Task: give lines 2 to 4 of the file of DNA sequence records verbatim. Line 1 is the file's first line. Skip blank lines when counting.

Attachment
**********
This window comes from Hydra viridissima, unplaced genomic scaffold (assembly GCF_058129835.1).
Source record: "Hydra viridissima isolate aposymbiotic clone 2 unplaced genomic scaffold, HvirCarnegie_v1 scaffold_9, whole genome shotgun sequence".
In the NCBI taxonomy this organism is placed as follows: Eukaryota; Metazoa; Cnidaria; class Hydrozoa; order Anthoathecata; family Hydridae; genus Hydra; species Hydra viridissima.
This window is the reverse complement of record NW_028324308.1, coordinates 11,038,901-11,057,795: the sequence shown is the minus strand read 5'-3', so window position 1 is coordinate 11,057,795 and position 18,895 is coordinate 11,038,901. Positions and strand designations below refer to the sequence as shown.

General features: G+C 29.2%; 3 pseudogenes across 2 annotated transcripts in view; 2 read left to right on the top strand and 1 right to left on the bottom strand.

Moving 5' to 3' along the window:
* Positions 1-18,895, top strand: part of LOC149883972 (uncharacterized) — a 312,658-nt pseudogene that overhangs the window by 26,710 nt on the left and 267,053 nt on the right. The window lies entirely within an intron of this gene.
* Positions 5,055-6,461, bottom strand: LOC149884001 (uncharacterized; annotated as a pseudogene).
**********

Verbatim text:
Source record: "Hydra viridissima isolate aposymbiotic clone 2 unplaced genomic scaffold, HvirCarnegie_v1 scaffold_9, whole genome shotgun sequence".
In the NCBI taxonomy this organism is placed as follows: Eukaryota; Metazoa; Cnidaria; class Hydrozoa; order Anthoathecata; family Hydridae; genus Hydra; species Hydra viridissima.
This window is the reverse complement of record NW_028324308.1, coordinates 11,038,901-11,057,795: the sequence shown is the minus strand read 5'-3', so window position 1 is coordinate 11,057,795 and position 18,895 is coordinate 11,038,901. Positions and strand designations below refer to the sequence as shown.